The Future God of Love
“Dilman Dila has written a timeless novel about doomed love, using supple and evocative language in the style of Neil Gaiman, Kazuo Ishiguro, and Stefan Zweig…. A truly original story set in a world at once immersive, believable, and fun to be in, read it not just for the deceptively absorbing plot, nor the refreshing Africanized cultural context, nor even for the subtle social commentary—but for the fact that it effortlessly transports you to a world far, far away that nonetheless feels very close to home.”
“This was a great short read!… The worldbuilding here is fascinating…. a smart bit of storytelling that I totally enjoyed, and I think Dila is definitely an author to look out for more in the future. Highly recommended!”
“Dilman Dila is a great worldbuilder…. I still enjoyed the novella. I could happily read more stories set in this world…or any other worlds Dila creates.”
“The Future God of Love is a short fantasy novella, with wonderful world building, about loneliness and the need for being loved… The Future God of Love is less than a hundred pages, but Dila packs so much in those pages that it is an absolute pleasure to read… Any reader who’s looking for a short read with impressive world building, great storytelling and characters you can relate to should absolutely check out The Future God of Love!”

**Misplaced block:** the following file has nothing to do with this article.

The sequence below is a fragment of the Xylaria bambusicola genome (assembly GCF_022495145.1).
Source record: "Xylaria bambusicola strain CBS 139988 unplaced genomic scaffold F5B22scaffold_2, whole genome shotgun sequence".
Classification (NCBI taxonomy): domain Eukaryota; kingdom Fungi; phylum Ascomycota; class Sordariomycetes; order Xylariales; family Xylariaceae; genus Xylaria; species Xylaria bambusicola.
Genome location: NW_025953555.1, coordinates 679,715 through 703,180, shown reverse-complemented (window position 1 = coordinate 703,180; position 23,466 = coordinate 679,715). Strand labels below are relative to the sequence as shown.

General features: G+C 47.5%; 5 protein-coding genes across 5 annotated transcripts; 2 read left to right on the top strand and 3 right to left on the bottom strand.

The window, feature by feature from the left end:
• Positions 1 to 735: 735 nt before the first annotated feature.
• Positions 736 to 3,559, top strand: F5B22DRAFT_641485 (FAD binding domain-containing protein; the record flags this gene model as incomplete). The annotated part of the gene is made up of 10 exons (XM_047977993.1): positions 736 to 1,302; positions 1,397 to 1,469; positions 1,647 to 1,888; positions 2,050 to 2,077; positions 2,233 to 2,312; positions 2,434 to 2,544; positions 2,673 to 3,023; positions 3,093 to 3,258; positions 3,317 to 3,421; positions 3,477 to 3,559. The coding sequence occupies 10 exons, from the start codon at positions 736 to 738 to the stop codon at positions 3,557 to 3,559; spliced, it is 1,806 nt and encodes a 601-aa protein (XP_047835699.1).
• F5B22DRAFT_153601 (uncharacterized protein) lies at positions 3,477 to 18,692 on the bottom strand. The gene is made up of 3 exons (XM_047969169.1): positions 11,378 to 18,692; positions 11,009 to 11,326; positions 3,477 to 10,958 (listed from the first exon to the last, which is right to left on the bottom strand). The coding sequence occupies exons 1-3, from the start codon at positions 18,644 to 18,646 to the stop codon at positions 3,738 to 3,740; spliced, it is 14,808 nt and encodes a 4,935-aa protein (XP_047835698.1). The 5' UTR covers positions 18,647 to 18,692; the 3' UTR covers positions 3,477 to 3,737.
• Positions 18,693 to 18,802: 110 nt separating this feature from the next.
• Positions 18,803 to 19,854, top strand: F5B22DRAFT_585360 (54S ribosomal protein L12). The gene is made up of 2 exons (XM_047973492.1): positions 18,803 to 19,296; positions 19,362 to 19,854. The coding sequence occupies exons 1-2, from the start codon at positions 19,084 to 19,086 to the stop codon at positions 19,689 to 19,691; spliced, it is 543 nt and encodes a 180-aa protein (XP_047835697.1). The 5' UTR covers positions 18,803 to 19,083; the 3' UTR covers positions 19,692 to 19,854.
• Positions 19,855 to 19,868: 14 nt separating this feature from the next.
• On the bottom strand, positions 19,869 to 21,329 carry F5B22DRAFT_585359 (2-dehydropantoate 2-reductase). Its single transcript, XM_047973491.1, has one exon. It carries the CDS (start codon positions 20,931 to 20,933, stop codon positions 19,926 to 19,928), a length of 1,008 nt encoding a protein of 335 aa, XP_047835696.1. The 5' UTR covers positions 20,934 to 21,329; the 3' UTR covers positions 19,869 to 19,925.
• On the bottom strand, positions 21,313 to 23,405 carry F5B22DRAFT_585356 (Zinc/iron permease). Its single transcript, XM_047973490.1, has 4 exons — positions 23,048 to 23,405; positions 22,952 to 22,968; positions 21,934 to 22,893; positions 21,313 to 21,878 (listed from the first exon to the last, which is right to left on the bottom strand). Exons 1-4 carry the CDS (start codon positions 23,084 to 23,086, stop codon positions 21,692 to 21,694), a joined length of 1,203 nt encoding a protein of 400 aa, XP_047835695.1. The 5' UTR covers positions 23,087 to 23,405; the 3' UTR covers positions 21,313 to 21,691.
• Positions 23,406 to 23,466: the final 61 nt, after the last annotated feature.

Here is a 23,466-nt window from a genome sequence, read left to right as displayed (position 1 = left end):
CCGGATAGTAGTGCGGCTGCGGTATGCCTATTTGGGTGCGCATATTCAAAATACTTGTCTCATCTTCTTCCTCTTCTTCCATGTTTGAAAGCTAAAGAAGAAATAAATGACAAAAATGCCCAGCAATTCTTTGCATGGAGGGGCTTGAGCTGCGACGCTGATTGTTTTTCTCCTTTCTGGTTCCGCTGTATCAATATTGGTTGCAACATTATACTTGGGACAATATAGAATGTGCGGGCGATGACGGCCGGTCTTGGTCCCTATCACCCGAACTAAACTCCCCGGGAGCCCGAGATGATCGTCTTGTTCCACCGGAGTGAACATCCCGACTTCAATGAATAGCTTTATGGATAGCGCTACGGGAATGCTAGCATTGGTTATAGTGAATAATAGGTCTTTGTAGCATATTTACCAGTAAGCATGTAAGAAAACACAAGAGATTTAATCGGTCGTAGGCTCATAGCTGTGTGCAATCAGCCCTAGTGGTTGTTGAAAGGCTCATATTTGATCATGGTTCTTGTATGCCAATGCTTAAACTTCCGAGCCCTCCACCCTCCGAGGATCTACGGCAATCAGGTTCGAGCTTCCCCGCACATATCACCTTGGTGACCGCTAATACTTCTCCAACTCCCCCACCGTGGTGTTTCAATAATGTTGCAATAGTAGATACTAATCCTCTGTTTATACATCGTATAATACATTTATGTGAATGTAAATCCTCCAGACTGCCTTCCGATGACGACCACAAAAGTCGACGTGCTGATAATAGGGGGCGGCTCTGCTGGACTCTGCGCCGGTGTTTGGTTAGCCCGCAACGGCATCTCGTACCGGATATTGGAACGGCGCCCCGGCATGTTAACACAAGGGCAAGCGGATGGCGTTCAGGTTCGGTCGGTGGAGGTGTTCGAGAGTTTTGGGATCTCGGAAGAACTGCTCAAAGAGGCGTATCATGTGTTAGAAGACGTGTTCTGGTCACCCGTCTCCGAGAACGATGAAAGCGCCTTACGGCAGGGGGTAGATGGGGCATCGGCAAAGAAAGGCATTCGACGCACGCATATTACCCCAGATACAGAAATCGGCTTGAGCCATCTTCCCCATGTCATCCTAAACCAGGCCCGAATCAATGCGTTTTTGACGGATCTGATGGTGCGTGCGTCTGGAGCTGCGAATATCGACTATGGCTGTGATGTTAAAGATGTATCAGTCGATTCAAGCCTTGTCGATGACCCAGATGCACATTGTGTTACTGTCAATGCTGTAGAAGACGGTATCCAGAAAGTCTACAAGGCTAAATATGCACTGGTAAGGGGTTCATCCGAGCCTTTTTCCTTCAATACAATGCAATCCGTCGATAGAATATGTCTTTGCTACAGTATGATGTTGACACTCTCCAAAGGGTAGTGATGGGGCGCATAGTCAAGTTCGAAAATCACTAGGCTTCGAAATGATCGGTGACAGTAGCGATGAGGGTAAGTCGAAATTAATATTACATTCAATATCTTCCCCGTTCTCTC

The Future God of Love is a romance fantasy, set in an African world where stories are essential for the survival of humanity. It tells of a struggling storyteller, who has to create a story every full moon for the prosperity of his town. When he falls in love with a strange woman, having known loneliness all his life, he ignores clues that she might not be human.
The Future God of Love, like most of my stories, came at a time when I was going through emotional turmoil. Last year I was having relationship trouble and was in a gloomy place, and then my ex’s best friend told me she was looking for a gift to give her husband for father’s day. She asked me to autograph one of my books, thinking it would make him deliriously happy. The irony of it struck me, how my works have the ability to make other people happy, and yet I might never enjoy that same happiness; sort of the fate of many artists. I love the world I set this story in, as it underlines the power the arts have over people, and yet the artists are often not held in the same esteem as their works
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